June 19th, 2015
Once the sun comes out, everyone starts to show a little more skin to keep themselves cool. Since more of your skin will be exposed and on display, it’s important to efficiently prep your skin for the summer season. Here are a few tips to get a glowing complexion and smooth body for summer.
Exfoliate off that dead skin from spring. For a smoother shave, exfoliate your legs and body with a gentle product, such as Shinso Glow, and a washcloth or loofah. After exfoliating, follow up with a rich moisturizer.
Apply sunscreen every day. There’s nothing worse than getting a sunburn. It’s not only an eyesore and a literal pain, but sunburns are an indication of damage to your skin and can lead to skin cancer. Even on days that aren’t 100% sunny, it’s still crucial to apply SPF on your face and body. If you are forgetful, opt for a daily moisturizer or foundation with SPF built in.
Drink enough water. Your skin will be parched from the heat, sun and all of summer’s fun activities, so make sure you stay hydrated. Drinking enough water isn’t just good for your health, it also keeps your skin looking plump and full.
June 18th, 2015
It’s a no-brainer that sunscreen is an extremely important part of everyone’s daily skincare routine, but what specific types of sunscreen should you be using? Natural sunscreens have become more widely produced and available at affordable prices, making this the clear choice. Below are a few reasons why you should choose a natural sunscreen.
They don’t contain harmful toxins. Some sunscreens contain ingredients such as retinyl palmitate and retinyl acetate (derivatives of Vitamin A that could speed up the development of skin tumors and lesions) or ozybenzone (could disrupt hormones by penetrating the skin and entering the bloodstream). Instead, look for mineral-based ingredients that won’t penetrate the skin, like zinc or titanium oxide.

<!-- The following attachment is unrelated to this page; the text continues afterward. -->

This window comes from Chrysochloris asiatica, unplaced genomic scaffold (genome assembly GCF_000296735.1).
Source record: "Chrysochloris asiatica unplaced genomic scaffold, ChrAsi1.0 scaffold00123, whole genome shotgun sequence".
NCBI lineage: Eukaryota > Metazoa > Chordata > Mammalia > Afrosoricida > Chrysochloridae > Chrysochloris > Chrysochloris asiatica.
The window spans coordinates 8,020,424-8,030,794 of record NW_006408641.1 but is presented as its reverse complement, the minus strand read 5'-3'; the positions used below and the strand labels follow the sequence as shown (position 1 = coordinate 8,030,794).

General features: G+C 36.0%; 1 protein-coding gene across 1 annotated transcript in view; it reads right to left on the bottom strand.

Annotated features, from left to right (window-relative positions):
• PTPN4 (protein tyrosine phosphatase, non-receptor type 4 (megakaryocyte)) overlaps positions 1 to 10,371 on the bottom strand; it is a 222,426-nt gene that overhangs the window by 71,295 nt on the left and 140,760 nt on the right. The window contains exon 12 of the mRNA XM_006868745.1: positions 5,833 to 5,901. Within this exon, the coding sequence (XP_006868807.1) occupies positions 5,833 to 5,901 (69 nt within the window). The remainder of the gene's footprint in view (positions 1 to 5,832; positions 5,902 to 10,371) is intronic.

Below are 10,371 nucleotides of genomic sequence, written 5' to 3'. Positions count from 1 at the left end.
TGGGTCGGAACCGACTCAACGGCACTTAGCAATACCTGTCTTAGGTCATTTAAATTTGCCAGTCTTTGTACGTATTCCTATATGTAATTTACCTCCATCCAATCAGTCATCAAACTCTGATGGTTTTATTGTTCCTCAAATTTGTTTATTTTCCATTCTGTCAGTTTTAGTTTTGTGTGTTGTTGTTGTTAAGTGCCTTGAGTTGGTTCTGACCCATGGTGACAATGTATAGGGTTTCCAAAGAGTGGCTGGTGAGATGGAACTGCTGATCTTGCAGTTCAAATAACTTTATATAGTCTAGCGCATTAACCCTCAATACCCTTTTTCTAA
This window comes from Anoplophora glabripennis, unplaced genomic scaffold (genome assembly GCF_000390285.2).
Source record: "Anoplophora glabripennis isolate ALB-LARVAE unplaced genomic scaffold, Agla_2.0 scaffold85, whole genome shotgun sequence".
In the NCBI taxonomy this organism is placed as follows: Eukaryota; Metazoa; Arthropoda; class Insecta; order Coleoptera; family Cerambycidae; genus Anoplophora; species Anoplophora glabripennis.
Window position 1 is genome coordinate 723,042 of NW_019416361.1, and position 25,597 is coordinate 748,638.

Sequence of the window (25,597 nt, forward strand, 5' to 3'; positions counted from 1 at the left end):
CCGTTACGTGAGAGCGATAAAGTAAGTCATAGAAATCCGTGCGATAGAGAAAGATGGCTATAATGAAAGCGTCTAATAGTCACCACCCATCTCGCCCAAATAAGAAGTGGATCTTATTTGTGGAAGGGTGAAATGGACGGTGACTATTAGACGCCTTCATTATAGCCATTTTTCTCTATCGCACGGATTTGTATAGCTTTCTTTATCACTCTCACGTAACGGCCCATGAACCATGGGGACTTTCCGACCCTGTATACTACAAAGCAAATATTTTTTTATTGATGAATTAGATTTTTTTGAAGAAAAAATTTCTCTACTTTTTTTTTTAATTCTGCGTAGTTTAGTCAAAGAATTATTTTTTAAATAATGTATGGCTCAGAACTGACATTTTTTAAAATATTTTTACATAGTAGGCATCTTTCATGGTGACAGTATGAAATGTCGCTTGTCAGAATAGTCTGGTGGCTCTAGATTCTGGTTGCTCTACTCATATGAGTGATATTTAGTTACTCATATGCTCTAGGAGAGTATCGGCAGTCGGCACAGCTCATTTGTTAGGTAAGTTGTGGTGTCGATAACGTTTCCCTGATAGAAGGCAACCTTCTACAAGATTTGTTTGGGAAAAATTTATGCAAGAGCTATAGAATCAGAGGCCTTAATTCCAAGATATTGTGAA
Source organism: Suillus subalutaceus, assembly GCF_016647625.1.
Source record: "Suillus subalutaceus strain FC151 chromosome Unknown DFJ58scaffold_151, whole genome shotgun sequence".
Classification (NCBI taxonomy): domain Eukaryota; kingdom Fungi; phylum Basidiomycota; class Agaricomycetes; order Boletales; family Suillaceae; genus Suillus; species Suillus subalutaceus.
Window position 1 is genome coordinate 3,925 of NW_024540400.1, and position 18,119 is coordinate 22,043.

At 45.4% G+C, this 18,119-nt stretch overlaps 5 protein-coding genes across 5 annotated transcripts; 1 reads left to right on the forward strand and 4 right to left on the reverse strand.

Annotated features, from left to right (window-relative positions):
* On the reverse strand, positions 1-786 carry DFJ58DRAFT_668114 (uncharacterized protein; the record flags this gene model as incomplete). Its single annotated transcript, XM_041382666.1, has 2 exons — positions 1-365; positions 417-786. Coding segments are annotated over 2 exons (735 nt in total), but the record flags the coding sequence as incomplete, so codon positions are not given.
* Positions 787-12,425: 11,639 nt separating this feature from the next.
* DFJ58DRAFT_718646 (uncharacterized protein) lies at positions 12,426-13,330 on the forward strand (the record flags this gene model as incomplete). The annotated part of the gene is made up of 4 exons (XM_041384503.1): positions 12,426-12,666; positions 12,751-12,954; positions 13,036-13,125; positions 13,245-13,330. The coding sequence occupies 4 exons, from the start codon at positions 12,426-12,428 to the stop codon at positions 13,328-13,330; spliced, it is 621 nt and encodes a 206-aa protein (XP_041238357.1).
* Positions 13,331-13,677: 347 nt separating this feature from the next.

Natural sunscreens often are unscented. Fragrances in sunscreens are often petroleum-based and can lead to organ toxicity and allergies. People with sensitive skin or skin that burns/breaks out easily should avoid anything with fragrances as well.
You’re helping the environment. Sunscreens that don’t contain these harmful toxins won’t get released into the environment. Any mineral that is harmful to humans to put on their skin also is generally harmful to wildlife and their ecosystems. You could also take into consideration that sunscreens with natural ingredients are produced in a more eco-friendly way as well, but this isn’t proven yet.
June 10th, 2015
While walking by the skincare aisle in a drugstore or department store, you’ll notice a variety of products created for different skin types. Generally these fall into one of the following categories: normal, oily, dry, combination or sensitive. It may sound obvious to say that these products are created and formulated specifically for those with certain skin problems, but you’d be surprised at home many women are using products for the wrong skin type.
How do you find out which type of skin you have?
People with normal skin have very few imperfections, no severe sensitivity to products or the seasons, barely visible pores and a radiant complexion.
People with oily skin have enlarged pores, a shiny, thick complexion and blackheads, pimples or other blemishes.
People with dry skin have barely-noticeable pores, a dull and rough complexion, a few red patches, less elasticity and fine lines.